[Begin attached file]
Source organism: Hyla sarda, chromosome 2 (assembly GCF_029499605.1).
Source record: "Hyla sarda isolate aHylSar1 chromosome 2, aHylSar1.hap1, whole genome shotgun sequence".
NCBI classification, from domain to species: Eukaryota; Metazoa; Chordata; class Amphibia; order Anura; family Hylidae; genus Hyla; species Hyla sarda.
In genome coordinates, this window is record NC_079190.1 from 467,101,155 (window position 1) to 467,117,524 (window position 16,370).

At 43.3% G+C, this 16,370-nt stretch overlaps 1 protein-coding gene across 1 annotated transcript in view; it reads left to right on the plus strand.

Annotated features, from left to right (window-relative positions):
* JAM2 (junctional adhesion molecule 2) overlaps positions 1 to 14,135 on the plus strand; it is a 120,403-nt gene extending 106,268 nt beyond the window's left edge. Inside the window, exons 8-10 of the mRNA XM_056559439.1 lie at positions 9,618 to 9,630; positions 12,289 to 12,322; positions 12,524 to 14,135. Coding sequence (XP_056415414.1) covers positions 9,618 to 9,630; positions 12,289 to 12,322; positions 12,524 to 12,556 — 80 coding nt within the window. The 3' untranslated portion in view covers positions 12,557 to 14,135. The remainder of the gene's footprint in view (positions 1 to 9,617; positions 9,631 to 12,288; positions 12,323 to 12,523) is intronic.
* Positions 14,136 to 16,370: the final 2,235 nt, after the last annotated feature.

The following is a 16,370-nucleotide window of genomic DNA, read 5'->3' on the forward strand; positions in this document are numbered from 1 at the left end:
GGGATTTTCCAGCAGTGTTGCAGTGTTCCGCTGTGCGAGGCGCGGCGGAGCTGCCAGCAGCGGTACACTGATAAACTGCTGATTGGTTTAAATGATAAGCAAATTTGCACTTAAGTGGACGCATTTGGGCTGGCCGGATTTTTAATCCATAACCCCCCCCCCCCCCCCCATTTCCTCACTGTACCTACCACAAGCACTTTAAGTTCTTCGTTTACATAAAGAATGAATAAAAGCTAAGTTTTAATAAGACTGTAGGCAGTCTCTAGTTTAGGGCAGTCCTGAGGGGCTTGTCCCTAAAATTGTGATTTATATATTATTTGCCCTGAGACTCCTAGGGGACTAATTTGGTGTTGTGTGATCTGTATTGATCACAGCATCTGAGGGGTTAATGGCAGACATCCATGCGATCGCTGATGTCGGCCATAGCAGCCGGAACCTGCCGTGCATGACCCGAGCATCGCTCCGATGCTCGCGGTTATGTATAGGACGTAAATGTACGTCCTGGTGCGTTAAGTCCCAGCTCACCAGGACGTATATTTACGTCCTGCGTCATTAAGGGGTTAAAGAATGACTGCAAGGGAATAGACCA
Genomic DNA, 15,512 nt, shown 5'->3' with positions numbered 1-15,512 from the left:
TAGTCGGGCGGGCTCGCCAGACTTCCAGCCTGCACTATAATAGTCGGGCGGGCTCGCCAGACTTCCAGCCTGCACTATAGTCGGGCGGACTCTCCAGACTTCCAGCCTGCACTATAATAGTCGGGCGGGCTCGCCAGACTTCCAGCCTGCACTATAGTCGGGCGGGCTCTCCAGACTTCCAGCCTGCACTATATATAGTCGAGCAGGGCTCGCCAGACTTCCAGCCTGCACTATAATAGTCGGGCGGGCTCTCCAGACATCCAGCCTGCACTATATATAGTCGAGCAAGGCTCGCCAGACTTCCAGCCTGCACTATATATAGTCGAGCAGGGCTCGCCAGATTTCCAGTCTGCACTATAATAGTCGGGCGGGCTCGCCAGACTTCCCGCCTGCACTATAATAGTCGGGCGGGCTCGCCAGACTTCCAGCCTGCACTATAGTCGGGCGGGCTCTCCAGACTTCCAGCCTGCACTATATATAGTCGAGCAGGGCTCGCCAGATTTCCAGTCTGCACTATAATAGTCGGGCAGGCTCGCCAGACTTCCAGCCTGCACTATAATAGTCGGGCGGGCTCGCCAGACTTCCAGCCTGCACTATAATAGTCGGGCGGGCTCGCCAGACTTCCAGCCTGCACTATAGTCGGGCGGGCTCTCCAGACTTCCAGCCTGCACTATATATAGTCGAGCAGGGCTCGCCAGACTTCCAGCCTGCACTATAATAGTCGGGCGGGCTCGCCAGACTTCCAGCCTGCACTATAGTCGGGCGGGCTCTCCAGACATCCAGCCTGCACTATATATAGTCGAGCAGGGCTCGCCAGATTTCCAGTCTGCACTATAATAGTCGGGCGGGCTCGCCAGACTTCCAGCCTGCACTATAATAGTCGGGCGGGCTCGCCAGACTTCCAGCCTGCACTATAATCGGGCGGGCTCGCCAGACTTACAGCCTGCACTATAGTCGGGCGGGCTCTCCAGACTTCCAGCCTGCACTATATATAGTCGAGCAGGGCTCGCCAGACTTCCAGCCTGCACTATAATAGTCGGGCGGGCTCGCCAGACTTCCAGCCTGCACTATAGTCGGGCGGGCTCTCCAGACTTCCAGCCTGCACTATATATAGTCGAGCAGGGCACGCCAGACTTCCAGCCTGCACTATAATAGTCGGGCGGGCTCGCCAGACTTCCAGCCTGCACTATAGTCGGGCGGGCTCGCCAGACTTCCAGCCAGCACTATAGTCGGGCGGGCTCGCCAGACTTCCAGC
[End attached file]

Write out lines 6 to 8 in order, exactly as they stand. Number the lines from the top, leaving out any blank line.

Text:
Annotated features, from left to right (window-relative positions):
* JAM2 (junctional adhesion molecule 2) overlaps positions 1 to 14,135 on the plus strand; it is a 120,403-nt gene extending 106,268 nt beyond the window's left edge. Inside the window, exons 8-10 of the mRNA XM_056559439.1 lie at positions 9,618 to 9,630; positions 12,289 to 12,322; positions 12,524 to 14,135. Coding sequence (XP_056415414.1) covers positions 9,618 to 9,630; positions 12,289 to 12,322; positions 12,524 to 12,556 — 80 coding nt within the window. The 3' untranslated portion in view covers positions 12,557 to 14,135. The remainder of the gene's footprint in view (positions 1 to 9,617; positions 9,631 to 12,288; positions 12,323 to 12,523) is intronic.
* Positions 14,136 to 16,370: the final 2,235 nt, after the last annotated feature.